Since at least George Romero's 1968 Night of the Living Dead, which redefined the concept of the zombie mythos to what most Americans know today, the theme of a "zombie apocalypse", in which an ever-growing horde of mindless walking corpses who spread their contagion by feeding on the helpless human population inexorably overrun the neighborhood, city, country, and even world, has remained extraordinarily popular in the mainstream imagination. This sub-genre of horror film provides a particularly rich, if mostly unrecognized, commentary on mass society. For example, recent genre offerings have tended to focus on the spread of a zombie contagion in largely urban areas, where the infection spreads quickly and easily. The dwindling number of survivors increasingly have nowhere to run as the zombies seem to be everywhere. Zombie apocalypse stories continually reprise several notable themes: fear of pandemic contagion (sometimes originating in shady bio-engineering research), ineffectual governments, survivalism, breakdown in social order, and so on. However, it is the ability of the zombie movie to tap into the deep-seated but largely unconscious tension inherent in living within mass society and particularly in the ambivalent confines of the modern urban landscape that represents the genre's greatest subversive potential.
Like other primates, humans have evolved over several million years to spend virtually all their time together with their tribe or band. I think it is fairly obvious that a lone human being, no matter how fit, has little hope of surviving alone in a wild environment. Band society, characterized by cooperation and sharing, enabled humans to live, and live well, for millions of years. Simply from a pragmatic viewpoint, in-group betrayals such as murder, lying, stealing, and so on would have been intrinsically discouraged (though not inconceivable) due to the inherent lack of "hiding places" in such an intimate social environment--in other words, there would have been no wall of anonymity behind which to escape after committing a transgression in a small group of people wherein each member depends on the support of the others, not merely for survival, but company, entertainment, affection, a sense of belonging, and the psychological benefits thence derived. Additionally, I'm hard-pressed to think of very many things in a nomadic band society that could actually be stolen or lied about. In any case, the consequences of unacceptable behavior are immediate and obvious in a closed band society, even if the punishment is simply being ostracized or ignored. Strangers, by contrast, offer none of the aforementioned benefits to a group and would indeed be able to get away with just about any act of deceit or aggression as long as they were able to escape before they were caught. The consequences of harmful behavior virtually disappear once the offending stranger escapes--if the stranger escapes. However, without the presence of other members of one's band, one becomes vulnerable, and there is virtually nothing stopping a stranger from harming you.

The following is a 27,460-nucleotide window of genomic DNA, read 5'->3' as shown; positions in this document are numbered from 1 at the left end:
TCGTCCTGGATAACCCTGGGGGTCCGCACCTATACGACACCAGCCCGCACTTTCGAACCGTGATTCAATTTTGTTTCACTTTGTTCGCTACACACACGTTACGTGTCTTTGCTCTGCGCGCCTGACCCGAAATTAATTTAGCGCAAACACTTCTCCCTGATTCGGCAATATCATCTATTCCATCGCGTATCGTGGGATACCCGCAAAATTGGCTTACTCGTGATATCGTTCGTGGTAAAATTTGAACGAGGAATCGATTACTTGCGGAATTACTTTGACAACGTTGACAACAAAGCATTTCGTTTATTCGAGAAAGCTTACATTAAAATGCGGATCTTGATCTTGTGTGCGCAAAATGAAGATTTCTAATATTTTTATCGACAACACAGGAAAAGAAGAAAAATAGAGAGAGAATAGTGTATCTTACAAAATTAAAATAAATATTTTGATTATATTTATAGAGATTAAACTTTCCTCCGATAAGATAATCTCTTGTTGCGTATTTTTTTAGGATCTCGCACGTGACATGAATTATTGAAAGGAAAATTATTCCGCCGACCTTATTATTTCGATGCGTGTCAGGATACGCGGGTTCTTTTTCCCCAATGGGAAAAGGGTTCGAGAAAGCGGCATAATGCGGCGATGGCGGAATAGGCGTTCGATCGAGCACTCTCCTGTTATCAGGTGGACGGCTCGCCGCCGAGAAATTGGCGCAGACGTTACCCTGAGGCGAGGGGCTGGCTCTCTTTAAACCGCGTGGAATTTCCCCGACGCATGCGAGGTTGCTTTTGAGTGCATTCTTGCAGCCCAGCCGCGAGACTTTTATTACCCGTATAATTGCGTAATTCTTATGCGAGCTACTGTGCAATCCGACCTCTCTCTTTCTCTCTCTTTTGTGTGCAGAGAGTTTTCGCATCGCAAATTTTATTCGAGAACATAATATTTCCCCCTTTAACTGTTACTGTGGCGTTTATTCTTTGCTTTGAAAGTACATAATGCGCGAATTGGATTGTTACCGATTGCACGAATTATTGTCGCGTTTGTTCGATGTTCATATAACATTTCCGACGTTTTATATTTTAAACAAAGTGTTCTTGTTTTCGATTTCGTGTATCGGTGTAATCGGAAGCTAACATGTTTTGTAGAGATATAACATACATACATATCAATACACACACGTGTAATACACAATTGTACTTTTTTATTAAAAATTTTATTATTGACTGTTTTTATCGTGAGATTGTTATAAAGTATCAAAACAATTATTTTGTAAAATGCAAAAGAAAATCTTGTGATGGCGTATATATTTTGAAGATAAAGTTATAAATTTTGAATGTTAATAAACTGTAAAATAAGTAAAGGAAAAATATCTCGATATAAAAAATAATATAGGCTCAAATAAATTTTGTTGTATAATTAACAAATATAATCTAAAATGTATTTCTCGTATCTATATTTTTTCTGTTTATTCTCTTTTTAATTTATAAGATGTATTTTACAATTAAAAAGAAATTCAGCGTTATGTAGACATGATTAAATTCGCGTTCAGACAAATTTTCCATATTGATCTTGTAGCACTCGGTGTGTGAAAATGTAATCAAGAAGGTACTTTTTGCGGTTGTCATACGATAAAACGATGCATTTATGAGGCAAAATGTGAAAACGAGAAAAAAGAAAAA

Past a certain age, children stop acquiring language at their peak rate--apparently, nature did not deem it worthwhile to prepare us for the possibility of traveling abroad and having to acquire a new language at 25 years of age. At the genetic level, we are all ill-disposed to mass society and engaging with unfamiliar factors. Around the same age that they stop learning language efficiently, children also tend to become wary of strangers. This is not to say that children don't become braver and more willing to explore their surroundings away from the protection of adults, but this wariness of encountering strangers, especially unexpectedly, never disappears, even despite our modern liberal enthusiasm for embracing globalization and reveling in the melting pots that are supposed to be our cities. How can one tell if a stranger means us well or harm? What if the supposedly peaceful inhabitants of our cities turn out to be malevolent? They already surround us, potential threats literally occupying all the space above (skyscrapers), below (subway system), and around us. Through lack of choice, we have adapted to these novel environments, but only imperfectly, as the anxiety and alarm that the fundamental distrust we feel toward the strangers occupying our surroundings evokes must constantly be suppressed in order to function in a city. Unable to affect our own situations, like chickens in our crowded, putrid, windowless sheds, we routinely ignore the motley assortment of passengers sharing our bus or train car. We expect rudeness and perhaps even a degree of danger in some parts of our cities as a given. Some individuals seem unable to cope well enough to function in this environment, and we may term these people agoraphobic, anxious, neurotic, paranoid, or delusional. Still, even those deemed "normal" in the city seem unable to function unless they cloister themselves away from the madness that threatens to encroach from all sides, whether they lock their eyes onto the screens of their smartphones and deafen their ears with streaming music through their ear buds to get through their daily commute without having to interact with unfamiliar people or withdraw into a sudoku puzzle or the day's New York Times at a coffee shop full of obnoxious patrons who, despite your best efforts to isolate yourself, may yet succeed in destroying your solitude through various means, such as the indefensible assault on your nostrils from an obnoxious perfume or a too-loud couple conversing just above your head. Zombie films may be interpreted as a distillation of these suppressed anxieties writ large on the silver screen, like a nightmare derived from our habitually-suppressed stress about strangers in our environment that we can safely (because it's "just a movie") experience consciously but whose source from within our own psyches still remains mostly obscure to the waking mind. Nevertheless, if something of the recurring motif of zombie ascendancy did not resonate deeply with people, we would be hard-pressed to account for the genre's immense popularity.